In the end, it would be close to 38 hours from when we left home until we sat in our home for the next five days. I would have imagined we would go straight to bed, however we instead opened our first bottle of wine. Then proceeded to sleep until after noon.

Shelton-ism: Contracts

One of our teenagers favorite shows is the Big Bang Theory. She has watches so many episodes that the four scientists wit has woven into her own. I really need to write some of the exchanges we have down as I can’t remember them all. So here it goes…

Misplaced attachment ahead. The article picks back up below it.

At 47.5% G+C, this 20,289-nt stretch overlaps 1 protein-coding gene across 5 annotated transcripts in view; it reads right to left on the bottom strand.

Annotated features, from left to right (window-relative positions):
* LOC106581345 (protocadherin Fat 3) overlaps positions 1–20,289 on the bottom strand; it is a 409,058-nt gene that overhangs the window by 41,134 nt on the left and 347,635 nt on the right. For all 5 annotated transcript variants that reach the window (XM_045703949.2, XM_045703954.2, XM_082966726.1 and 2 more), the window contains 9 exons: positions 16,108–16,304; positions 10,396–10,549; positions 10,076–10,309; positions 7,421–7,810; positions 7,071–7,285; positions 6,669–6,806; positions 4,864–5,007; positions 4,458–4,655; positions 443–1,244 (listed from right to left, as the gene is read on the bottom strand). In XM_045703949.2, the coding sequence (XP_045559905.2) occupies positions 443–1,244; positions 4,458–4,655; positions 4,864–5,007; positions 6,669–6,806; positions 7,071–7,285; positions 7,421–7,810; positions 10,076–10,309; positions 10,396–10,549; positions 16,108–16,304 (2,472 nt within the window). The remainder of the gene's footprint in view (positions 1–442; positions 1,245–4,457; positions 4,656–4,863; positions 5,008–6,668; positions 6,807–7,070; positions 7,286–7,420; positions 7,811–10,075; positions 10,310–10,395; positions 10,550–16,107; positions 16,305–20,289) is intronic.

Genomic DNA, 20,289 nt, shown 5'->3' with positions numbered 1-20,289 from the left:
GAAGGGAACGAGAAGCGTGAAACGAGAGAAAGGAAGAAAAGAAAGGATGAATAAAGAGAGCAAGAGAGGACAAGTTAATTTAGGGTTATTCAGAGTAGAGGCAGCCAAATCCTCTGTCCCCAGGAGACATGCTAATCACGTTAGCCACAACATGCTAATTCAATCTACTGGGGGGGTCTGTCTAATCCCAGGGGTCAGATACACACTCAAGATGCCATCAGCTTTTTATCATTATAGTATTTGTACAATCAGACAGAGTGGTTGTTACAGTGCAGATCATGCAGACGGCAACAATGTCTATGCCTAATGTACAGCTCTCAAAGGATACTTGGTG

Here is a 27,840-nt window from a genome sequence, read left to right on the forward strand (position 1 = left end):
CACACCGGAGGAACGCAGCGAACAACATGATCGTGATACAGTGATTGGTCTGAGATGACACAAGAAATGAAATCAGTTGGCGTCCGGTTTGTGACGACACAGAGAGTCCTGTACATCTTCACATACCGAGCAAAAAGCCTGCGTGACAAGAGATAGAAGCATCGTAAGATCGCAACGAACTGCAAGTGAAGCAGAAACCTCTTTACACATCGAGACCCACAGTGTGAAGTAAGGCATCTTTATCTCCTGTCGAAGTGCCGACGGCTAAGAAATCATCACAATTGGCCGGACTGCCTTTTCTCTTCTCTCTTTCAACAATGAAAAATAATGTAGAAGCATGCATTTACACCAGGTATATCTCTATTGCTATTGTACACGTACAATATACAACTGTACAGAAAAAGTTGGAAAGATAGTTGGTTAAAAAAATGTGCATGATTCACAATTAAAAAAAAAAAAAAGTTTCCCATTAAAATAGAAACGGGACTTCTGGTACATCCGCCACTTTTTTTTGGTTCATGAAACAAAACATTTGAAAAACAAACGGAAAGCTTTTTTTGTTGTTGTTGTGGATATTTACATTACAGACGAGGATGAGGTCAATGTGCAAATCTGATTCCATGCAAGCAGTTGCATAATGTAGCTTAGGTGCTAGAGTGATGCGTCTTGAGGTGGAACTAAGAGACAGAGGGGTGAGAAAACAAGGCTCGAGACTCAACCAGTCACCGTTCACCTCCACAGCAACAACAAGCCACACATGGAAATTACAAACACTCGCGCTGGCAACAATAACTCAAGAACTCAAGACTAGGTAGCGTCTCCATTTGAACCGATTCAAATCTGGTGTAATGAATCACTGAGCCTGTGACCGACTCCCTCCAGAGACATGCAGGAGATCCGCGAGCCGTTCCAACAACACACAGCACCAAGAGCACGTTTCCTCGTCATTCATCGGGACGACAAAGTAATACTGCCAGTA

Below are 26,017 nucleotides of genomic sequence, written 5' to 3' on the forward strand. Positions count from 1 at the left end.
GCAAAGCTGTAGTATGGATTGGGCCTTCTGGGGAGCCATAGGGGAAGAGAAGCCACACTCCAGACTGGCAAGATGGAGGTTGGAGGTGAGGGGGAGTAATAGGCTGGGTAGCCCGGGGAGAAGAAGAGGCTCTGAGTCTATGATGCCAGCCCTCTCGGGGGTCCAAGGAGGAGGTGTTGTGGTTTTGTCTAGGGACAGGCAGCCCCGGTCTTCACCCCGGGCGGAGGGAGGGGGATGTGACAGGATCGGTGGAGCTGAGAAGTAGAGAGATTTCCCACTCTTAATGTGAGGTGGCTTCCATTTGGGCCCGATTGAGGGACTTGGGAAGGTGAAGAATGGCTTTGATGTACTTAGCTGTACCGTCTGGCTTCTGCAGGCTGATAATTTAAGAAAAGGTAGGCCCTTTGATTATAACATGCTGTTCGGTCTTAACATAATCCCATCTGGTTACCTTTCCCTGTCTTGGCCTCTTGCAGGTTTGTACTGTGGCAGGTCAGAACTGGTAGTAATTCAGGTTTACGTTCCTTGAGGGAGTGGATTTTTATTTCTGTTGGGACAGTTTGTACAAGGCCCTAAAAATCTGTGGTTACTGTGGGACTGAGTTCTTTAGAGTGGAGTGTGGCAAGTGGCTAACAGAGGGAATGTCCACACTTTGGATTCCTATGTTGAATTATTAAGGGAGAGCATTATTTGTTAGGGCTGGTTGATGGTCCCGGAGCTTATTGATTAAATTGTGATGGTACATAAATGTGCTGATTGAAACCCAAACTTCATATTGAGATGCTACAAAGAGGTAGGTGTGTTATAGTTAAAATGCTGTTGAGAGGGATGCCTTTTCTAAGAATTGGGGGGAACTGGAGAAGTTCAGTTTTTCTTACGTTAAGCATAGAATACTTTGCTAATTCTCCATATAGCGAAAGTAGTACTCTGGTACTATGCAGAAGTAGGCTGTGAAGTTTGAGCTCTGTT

During the post-holiday recap driving home from swim practice one day, Bailie commented that Bill is grumpy lately. I didn’t really commiserate with her. Instead I prompts her to explain. What is boils down to is that Bill is no longer as attentive to her needs as he once was. He doesn’t jump every time she says “I’m hungry” or unload the dishwasher when it is on her chore list. She was quiet for about 30 seconds and flatly stated:

“I should have had him sign a roommate contract.”